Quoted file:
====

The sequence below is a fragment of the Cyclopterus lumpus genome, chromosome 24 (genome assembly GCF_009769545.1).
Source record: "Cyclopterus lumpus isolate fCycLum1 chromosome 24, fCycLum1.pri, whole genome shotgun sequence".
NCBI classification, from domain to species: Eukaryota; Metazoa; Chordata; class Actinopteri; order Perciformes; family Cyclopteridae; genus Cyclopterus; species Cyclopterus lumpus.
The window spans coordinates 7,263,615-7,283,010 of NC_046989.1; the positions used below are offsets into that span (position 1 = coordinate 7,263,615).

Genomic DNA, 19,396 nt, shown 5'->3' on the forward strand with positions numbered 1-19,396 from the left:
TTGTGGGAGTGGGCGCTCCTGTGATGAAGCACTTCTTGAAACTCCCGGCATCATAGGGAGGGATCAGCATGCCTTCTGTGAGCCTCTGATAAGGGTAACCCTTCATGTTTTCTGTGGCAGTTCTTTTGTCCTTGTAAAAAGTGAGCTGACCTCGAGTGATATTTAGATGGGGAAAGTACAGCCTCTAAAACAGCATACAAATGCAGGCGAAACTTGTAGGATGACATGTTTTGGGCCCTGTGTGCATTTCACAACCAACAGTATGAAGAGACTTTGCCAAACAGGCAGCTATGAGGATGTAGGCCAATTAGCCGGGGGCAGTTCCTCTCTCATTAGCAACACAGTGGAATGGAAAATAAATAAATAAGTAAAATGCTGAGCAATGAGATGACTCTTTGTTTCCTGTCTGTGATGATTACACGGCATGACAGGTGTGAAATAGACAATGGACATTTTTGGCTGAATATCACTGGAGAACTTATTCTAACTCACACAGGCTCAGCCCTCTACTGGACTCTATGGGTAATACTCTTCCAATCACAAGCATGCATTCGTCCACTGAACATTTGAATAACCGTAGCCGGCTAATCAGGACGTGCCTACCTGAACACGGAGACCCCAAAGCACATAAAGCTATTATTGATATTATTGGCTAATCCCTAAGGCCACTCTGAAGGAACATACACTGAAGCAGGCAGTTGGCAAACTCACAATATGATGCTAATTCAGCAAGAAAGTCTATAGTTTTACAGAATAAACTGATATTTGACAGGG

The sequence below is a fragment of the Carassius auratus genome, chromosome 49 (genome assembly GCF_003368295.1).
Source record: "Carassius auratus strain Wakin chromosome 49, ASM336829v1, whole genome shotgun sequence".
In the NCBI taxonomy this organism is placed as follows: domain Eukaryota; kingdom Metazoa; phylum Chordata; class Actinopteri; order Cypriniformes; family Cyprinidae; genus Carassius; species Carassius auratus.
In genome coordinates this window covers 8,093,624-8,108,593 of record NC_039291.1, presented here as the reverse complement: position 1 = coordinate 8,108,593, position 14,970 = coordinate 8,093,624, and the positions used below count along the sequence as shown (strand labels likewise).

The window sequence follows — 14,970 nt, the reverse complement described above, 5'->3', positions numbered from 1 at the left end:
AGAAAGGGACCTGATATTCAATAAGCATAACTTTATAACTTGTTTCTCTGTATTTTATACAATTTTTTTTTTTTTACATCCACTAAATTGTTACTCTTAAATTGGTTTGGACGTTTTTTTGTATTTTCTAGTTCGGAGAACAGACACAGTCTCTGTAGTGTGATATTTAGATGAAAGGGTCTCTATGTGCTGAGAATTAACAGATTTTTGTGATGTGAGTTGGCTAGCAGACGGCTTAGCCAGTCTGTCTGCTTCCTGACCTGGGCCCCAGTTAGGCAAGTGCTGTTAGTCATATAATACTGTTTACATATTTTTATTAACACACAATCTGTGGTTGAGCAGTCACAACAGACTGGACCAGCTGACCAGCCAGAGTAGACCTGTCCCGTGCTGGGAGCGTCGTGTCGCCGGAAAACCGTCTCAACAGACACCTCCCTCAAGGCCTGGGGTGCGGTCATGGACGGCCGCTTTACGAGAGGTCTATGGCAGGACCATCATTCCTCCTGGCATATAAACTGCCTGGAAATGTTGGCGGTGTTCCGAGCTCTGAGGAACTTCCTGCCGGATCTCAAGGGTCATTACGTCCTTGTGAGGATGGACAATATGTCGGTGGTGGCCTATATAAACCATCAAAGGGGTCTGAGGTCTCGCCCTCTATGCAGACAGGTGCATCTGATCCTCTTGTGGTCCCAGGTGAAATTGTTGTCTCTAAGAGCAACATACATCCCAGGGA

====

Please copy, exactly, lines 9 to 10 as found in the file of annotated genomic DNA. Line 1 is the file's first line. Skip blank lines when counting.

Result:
In the NCBI taxonomy this organism is placed as follows: domain Eukaryota; kingdom Metazoa; phylum Chordata; class Actinopteri; order Cypriniformes; family Cyprinidae; genus Carassius; species Carassius auratus.
In genome coordinates this window covers 8,093,624-8,108,593 of record NC_039291.1, presented here as the reverse complement: position 1 = coordinate 8,108,593, position 14,970 = coordinate 8,093,624, and the positions used below count along the sequence as shown (strand labels likewise).